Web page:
The so called ‘knowledge workers’ are represented by the ‘professional, scientific and technical services’ category which also made significant contribution to the four fastest growing areas. This is an interesting feature of the changing economy because it was a long held article of faith that knowledge workers (white collar service industries from engineers to architects to bankers and lawyers) would always instinctively gravitate to CBDs. This remains mostly so for larger firms but increasingly we are seeing these functions also select suburban centres which offer lower cost structures and a more village scale amenity that rivals the large scale and anonymity of a large bustling CBD.

So what’s this telling us?

There is a growing orthodoxy which claims that it will be the professional services industry that drives our growth as a nation. No argument there. But the orthodoxy then seems to go on to suggest that workers in the professional services industry will all (mainly) be working in our CBDs and inner city areas, and that the sensible strategy for supporting that growth in the future is to funnel greater concentrations of infrastructure into servicing this demand, and to support further rapid escalations in inner urban density so that more people can live closer to their inner city jobs. This, we are told, is where all the action is and where it’s going to continue. 

The evidence, however, keeps resolutely pointing another way. Rapid changes in business and personal mobility thanks to digital technology are paving the way for businesses to be more flexible in their location choices. Plus, the fastest growing industries at present are not the types of industries that need the highly centralised and densified work and living arrangements found in our CBDs. 

Our CBDs will continue to maintain their headquarter function for many businesses, and will continue to the seats of government, but it may well be that their role as a central business district will begin to morph into more of a central amenity district – providing cultural, entertainment and recreational opportunities for the wider metropolitan community that cannot (due to cost or other factors) be replicated many times in suburban areas.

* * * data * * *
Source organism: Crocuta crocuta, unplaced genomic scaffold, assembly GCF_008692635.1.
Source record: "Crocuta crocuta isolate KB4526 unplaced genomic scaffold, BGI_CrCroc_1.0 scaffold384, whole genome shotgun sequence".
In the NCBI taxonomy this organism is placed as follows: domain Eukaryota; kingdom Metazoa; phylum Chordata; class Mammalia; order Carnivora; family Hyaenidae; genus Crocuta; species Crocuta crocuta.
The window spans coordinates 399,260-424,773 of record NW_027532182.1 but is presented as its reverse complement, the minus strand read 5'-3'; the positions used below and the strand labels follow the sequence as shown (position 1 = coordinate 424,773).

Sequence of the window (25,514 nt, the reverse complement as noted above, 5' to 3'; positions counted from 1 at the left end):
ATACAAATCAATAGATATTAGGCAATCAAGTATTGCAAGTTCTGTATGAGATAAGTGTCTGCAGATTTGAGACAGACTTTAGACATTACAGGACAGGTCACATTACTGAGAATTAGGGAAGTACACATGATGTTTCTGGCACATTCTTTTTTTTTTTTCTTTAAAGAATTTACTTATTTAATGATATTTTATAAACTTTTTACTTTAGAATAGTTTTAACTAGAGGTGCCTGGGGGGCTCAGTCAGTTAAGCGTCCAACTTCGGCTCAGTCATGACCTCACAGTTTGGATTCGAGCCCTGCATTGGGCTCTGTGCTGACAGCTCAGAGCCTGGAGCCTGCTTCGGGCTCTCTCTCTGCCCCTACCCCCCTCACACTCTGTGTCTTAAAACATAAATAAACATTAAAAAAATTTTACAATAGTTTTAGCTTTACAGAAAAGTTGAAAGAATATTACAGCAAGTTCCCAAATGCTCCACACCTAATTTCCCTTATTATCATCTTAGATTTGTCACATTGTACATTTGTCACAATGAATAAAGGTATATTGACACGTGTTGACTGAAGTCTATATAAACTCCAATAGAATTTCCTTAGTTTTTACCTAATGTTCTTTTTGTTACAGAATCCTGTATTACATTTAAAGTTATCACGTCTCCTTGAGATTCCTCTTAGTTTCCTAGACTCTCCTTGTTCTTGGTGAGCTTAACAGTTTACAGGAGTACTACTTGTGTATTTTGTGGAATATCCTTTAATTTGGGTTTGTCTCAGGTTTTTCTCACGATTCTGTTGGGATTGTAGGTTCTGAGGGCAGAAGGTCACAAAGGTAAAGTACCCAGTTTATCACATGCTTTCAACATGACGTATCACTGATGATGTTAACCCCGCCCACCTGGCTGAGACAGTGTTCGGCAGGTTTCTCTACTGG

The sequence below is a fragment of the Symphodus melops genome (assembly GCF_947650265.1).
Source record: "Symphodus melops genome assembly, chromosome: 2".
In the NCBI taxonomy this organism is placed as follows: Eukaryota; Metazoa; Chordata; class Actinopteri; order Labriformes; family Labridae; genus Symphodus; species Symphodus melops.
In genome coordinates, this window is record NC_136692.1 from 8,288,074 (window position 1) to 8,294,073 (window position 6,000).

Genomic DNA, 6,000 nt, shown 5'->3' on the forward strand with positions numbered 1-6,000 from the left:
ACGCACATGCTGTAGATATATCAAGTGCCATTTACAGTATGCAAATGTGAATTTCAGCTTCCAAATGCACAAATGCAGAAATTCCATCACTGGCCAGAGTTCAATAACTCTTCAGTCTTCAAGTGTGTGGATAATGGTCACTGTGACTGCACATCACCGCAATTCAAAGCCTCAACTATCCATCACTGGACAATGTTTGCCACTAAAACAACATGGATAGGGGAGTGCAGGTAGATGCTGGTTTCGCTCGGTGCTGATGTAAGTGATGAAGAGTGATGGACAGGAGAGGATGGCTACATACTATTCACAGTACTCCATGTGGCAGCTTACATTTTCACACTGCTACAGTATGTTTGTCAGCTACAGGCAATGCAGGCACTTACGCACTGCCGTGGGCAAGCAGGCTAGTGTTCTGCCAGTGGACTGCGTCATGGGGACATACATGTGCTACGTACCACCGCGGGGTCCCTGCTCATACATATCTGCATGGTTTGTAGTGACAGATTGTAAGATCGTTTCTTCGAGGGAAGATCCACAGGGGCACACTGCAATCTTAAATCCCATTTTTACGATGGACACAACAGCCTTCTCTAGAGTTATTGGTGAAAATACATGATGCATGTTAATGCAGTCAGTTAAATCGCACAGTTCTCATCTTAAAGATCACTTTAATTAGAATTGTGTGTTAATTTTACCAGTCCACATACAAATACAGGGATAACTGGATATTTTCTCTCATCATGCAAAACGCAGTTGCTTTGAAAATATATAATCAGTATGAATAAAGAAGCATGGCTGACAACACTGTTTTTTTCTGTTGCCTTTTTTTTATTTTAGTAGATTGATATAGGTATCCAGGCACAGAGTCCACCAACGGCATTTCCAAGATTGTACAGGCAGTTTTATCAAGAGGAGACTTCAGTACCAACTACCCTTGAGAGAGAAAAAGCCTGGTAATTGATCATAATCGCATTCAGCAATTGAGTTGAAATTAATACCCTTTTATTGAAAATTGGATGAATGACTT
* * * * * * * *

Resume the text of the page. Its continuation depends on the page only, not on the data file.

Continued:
If this is true and we are living through a period of fundamental economic change in business location decisions, the role and importance of suburban business districts will only continue to increase. This should mean that – along with identifying infrastructure priorities for inner urban areas – we need to turn our attention to the equally valid claims of growing suburban centres for improved economic and social infrastructure.  
The evidence is that some 90% of new jobs in our largest urban areas over the last five years were created outside the magical inner city ‘rings’. Recognising this statistical reality will be the first step toward a more balanced approach to urban growth and the setting of urban economic priorities.


These SA4 statistical boundaries are very large areas, useful for general analysis like this but the larger the area, the more complexity hides behind the numbers. For example, within some of the inner city SA4 areas, it is entirely possible that within the SA4 boundary actual CBDs are shrinking while near city areas are growing, or the opposite. You need to drill down to a smaller area to answer that question. Let me know if you are interested to find out.

Nor can I explain the abnormally strong performance of West Melbourne in this data, nor the weak performance of Logan-Beaudesert (south of Brisbane). I am looking further into both. It could be due to a small boundary change (although the ABS makes no mention of it that I could find) or due to mixed industry areas jumping boundaries as brownfields close down in favour of newer development areas next door. 

The very strong performance of many Sydney regions, including those near the inner city, is also worth comment. Six out of the top ten fastest growing SA4s are in Sydney. The story of Sydney’s increasing national economic muscle is something I wrote about here. Sydney is at present dragging the rest of the Australian economy along behind it. Without this one city, the technical word for our national economic condition would be is ‘rooted.’